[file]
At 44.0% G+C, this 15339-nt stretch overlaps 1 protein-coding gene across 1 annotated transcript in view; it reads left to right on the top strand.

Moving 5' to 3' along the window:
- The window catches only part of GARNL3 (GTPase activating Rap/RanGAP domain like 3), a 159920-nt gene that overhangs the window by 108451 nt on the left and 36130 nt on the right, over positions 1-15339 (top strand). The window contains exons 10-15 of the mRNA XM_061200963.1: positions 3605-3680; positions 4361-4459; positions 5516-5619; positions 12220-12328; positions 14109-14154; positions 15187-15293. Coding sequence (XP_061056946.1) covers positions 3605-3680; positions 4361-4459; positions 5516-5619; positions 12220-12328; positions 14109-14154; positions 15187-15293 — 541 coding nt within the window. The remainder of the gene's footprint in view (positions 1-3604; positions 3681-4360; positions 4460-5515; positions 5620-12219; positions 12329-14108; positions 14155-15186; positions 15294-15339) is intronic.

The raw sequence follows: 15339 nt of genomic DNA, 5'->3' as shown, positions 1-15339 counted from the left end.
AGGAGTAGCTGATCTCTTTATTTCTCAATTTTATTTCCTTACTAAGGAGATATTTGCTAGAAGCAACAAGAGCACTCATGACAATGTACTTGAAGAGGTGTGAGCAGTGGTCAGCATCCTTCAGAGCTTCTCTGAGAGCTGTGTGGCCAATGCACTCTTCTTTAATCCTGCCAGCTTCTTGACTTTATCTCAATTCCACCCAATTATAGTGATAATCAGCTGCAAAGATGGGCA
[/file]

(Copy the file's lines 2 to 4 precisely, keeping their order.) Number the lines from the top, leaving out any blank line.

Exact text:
Moving 5' to 3' along the window:
- The window catches only part of GARNL3 (GTPase activating Rap/RanGAP domain like 3), a 159920-nt gene that overhangs the window by 108451 nt on the left and 36130 nt on the right, over positions 1-15339 (top strand). The window contains exons 10-15 of the mRNA XM_061200963.1: positions 3605-3680; positions 4361-4459; positions 5516-5619; positions 12220-12328; positions 14109-14154; positions 15187-15293. Coding sequence (XP_061056946.1) covers positions 3605-3680; positions 4361-4459; positions 5516-5619; positions 12220-12328; positions 14109-14154; positions 15187-15293 — 541 coding nt within the window. The remainder of the gene's footprint in view (positions 1-3604; positions 3681-4360; positions 4460-5515; positions 5620-12219; positions 12329-14108; positions 14155-15186; positions 15294-15339) is intronic.

The raw sequence follows: 15339 nt of genomic DNA, 5'->3' as shown, positions 1-15339 counted from the left end.